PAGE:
The contents of this document are the sole responsibility of the author and do not necessarily represent the views of CCADD.



CCADD conference 2007 at Fircroft College


Paul Rogers: Likely Sources of Future Conflicts


A summary


1.1/4bn of the world’s elite are getting richer while the remaining 4bn are left behind.  But ‘gated’ communities like Heritage Park in S. Africa are no answer: you cannot solve the world’s problems by separating the comfortable rich minority from the rest.  This simply keeps the lid on problems (‘liddism’).


Today, the marginalised are becoming more aware than ever of their plight, partly because of increased education.  This is a new situation, creating a ‘revolution of frustrated expectations’.


In the first industrial revolution the basic needs were all domestically available (eg coal, iron, copper, tin and lead in England).  Today they have to be imported (eg oil) – from particular places, which are often themselves unstable.  Furthermore, human activity affects the environment.  (Ozone depletion was coped with by the Montreal Convention of 1987, but carbon emissions are a different matter altogether).  It was once thought that the environmental problems were confined to the temperate regions, but now it is clear that tropical regions will be very badly affected, but are least able to cope with them.


Prior to 9/11 Bush embraced unilateralist thinking for keeping the USA to itself: hence rejection of the International Criminal Court, the Kyoto Treaty, strengthening the Biological and Toxin Weapons Conventions etc.  But 9/11 changed all that: now the ‘hawks’ can go and do as they like.  Hence the ‘axis of evil’ speech, the claim of a right to pre-empt conflict, to remove the Taliban, to turn Iraq into a neo-con economy by force. 


Al Qaida wanted to draw the US into Afghanistan, having already destroyed the power of the USSR.  Now Al Qaida is not a gang of lunatics, but have a rational set of aims: in the short term to expel all crusader forces, and to replace the Saudi, Egyptian and other regimes, support Palestinians and other groups (eg in Chechnya and Southern Thailand); in the long term to create a new Caliphate for the whole world.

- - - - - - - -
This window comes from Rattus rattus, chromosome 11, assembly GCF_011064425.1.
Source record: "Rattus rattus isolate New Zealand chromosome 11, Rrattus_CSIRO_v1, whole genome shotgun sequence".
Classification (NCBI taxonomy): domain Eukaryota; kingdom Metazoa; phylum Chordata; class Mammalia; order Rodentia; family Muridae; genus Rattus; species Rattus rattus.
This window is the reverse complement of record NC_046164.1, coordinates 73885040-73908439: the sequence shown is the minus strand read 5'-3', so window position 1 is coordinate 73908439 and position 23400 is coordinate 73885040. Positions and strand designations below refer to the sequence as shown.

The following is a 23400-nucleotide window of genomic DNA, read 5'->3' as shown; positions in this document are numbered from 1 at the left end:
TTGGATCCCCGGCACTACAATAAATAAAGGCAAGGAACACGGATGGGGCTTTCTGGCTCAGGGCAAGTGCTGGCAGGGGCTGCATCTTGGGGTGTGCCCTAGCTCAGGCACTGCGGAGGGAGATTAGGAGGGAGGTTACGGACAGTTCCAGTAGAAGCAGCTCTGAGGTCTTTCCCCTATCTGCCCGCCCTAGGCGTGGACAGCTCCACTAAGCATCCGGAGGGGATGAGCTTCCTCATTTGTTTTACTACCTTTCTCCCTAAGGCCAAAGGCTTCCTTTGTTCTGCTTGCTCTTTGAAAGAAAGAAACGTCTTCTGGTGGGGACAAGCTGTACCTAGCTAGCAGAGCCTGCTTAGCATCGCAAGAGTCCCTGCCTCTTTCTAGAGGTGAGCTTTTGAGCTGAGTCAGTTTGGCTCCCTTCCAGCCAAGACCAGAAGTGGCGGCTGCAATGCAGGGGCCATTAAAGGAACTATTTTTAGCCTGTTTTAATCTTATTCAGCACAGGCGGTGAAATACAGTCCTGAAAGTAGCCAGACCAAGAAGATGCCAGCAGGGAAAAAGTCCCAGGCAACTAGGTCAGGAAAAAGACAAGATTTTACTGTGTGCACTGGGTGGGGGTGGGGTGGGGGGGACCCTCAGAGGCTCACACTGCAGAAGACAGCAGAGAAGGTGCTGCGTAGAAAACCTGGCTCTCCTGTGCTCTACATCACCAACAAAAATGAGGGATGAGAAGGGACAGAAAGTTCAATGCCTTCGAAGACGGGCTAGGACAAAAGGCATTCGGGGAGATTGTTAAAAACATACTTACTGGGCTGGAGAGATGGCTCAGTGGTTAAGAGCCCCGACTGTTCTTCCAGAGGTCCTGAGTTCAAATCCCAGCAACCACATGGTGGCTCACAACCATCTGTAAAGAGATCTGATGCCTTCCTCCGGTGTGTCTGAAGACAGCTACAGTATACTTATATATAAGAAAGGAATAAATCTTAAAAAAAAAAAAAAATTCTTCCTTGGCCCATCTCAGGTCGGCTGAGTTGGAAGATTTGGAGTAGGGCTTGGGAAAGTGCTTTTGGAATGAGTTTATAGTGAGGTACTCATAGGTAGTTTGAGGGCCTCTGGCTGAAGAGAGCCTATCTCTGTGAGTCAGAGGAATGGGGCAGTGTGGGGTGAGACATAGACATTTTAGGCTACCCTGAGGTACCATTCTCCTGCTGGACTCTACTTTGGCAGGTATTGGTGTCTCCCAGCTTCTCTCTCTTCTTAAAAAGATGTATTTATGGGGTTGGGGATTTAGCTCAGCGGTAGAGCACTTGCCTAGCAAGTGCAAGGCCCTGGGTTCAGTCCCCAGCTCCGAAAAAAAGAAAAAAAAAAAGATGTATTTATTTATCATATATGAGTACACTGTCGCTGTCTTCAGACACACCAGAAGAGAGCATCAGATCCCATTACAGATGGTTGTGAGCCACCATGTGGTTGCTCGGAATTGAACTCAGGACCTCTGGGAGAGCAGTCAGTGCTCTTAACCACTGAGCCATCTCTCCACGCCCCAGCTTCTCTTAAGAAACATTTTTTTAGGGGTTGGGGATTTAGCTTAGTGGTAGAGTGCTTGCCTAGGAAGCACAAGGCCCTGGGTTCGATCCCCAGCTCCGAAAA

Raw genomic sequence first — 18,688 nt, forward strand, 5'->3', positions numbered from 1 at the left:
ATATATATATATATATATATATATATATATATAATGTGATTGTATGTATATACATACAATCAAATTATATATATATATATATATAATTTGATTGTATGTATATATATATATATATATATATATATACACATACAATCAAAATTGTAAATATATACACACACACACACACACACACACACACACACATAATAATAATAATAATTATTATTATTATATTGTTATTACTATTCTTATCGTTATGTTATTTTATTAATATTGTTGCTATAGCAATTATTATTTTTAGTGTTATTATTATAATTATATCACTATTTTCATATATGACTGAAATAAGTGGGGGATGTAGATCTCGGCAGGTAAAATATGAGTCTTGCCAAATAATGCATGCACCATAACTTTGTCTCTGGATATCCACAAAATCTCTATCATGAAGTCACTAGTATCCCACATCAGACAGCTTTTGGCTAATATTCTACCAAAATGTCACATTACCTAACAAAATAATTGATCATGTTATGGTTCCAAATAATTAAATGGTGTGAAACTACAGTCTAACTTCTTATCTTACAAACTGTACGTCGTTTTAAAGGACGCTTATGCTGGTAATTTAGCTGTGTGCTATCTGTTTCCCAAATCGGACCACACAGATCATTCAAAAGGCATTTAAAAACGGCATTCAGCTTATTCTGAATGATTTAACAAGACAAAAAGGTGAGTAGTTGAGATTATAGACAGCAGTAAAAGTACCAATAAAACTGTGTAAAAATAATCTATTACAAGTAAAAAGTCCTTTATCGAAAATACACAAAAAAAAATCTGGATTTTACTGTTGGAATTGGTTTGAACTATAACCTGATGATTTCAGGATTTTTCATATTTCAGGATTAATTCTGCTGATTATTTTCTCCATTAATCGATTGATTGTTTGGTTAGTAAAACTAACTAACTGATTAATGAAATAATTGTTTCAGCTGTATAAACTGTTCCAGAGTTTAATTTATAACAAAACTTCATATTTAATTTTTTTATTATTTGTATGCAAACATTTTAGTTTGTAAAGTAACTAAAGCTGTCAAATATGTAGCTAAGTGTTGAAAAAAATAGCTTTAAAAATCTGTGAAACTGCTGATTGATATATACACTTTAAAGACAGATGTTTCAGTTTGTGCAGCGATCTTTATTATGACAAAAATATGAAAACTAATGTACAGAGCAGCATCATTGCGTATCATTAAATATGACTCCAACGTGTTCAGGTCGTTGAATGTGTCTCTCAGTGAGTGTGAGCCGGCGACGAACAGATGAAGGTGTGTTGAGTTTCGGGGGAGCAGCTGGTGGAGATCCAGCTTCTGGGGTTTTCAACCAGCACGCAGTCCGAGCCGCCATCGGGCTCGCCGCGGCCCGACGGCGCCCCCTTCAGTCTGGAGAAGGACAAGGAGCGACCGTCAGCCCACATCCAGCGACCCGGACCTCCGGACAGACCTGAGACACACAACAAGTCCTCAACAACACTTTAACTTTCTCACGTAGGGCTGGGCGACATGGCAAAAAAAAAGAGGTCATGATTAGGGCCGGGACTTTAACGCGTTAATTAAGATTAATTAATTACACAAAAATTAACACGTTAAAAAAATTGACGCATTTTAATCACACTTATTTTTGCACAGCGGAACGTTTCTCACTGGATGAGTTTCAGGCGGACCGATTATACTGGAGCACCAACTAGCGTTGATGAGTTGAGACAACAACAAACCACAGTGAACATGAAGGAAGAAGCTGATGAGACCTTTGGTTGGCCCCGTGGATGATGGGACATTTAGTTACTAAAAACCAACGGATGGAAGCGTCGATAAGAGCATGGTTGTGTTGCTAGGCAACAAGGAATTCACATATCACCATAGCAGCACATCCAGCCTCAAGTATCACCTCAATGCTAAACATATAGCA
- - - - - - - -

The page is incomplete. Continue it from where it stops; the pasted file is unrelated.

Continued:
The present situation:


a)     Afghanistan.  Things are very difficult in the South and East, and the drug crop has doubled and is now refined largely in Afghanistan itself.  This means more profit to Al Qaida. 

b)     Iraq.  Well over 100,000 civilians have been killed, 25,000 are detained without trial,  3000+ US soldiers have been killed and over 20,000 injured

c)      Over 100,000 people have been detained without trial world-wide, some for over five years.   Al Jazeera and other channels constantly report on civilian casualties, torture, rendition and other aspects of the war on terror.   Al Qaida has more support than six years ago, not least because the US presence in Iraq is a gift.


Possible solutions:


a)     a progressive withdrawal of the Western military from Iraq

b)     a just resolution of the Israeli/Palestinian conflict

c)      better governance and socio-economic justice across the Middle East

d)     far more development support in Afghanistan, a determined effort to prevent civilian casualties and a willingness to negotiate with the more moderate militia groups, including some Taliban elements.


There is a need to look beyond the ‘war on terror’: it is necessary to understand things on a global level.  Some military think-tanks have good ideas, but are mostly limited to national security questions instead of looking at the root causes.  ‘Sustainable security’ depends on this.